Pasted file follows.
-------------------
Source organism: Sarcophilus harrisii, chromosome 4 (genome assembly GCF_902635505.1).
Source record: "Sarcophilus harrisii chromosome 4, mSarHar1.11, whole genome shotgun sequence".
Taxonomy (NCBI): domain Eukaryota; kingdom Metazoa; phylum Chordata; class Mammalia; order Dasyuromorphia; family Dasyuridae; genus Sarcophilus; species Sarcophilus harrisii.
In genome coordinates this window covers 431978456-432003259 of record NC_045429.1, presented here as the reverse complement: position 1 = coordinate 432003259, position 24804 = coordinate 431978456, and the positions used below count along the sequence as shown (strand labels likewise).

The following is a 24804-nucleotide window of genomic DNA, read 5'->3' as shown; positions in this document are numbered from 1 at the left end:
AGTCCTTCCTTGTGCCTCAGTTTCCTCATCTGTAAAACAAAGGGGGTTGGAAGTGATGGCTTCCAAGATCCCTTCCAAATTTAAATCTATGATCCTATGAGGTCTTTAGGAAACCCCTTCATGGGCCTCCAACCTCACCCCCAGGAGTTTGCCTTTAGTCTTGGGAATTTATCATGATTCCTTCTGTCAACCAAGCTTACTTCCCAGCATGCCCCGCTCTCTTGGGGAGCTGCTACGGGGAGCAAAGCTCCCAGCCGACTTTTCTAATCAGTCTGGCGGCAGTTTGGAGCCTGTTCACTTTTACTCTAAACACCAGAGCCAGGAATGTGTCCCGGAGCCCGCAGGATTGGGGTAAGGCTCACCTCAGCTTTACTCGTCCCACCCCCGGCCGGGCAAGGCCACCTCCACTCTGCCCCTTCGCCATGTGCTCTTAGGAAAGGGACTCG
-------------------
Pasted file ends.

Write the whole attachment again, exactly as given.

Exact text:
Source organism: Sarcophilus harrisii, chromosome 4 (genome assembly GCF_902635505.1).
Source record: "Sarcophilus harrisii chromosome 4, mSarHar1.11, whole genome shotgun sequence".
Taxonomy (NCBI): domain Eukaryota; kingdom Metazoa; phylum Chordata; class Mammalia; order Dasyuromorphia; family Dasyuridae; genus Sarcophilus; species Sarcophilus harrisii.
In genome coordinates this window covers 431978456-432003259 of record NC_045429.1, presented here as the reverse complement: position 1 = coordinate 432003259, position 24804 = coordinate 431978456, and the positions used below count along the sequence as shown (strand labels likewise).

The following is a 24804-nucleotide window of genomic DNA, read 5'->3' as shown; positions in this document are numbered from 1 at the left end:
AGTCCTTCCTTGTGCCTCAGTTTCCTCATCTGTAAAACAAAGGGGGTTGGAAGTGATGGCTTCCAAGATCCCTTCCAAATTTAAATCTATGATCCTATGAGGTCTTTAGGAAACCCCTTCATGGGCCTCCAACCTCACCCCCAGGAGTTTGCCTTTAGTCTTGGGAATTTATCATGATTCCTTCTGTCAACCAAGCTTACTTCCCAGCATGCCCCGCTCTCTTGGGGAGCTGCTACGGGGAGCAAAGCTCCCAGCCGACTTTTCTAATCAGTCTGGCGGCAGTTTGGAGCCTGTTCACTTTTACTCTAAACACCAGAGCCAGGAATGTGTCCCGGAGCCCGCAGGATTGGGGTAAGGCTCACCTCAGCTTTACTCGTCCCACCCCCGGCCGGGCAAGGCCACCTCCACTCTGCCCCTTCGCCATGTGCTCTTAGGAAAGGGACTCG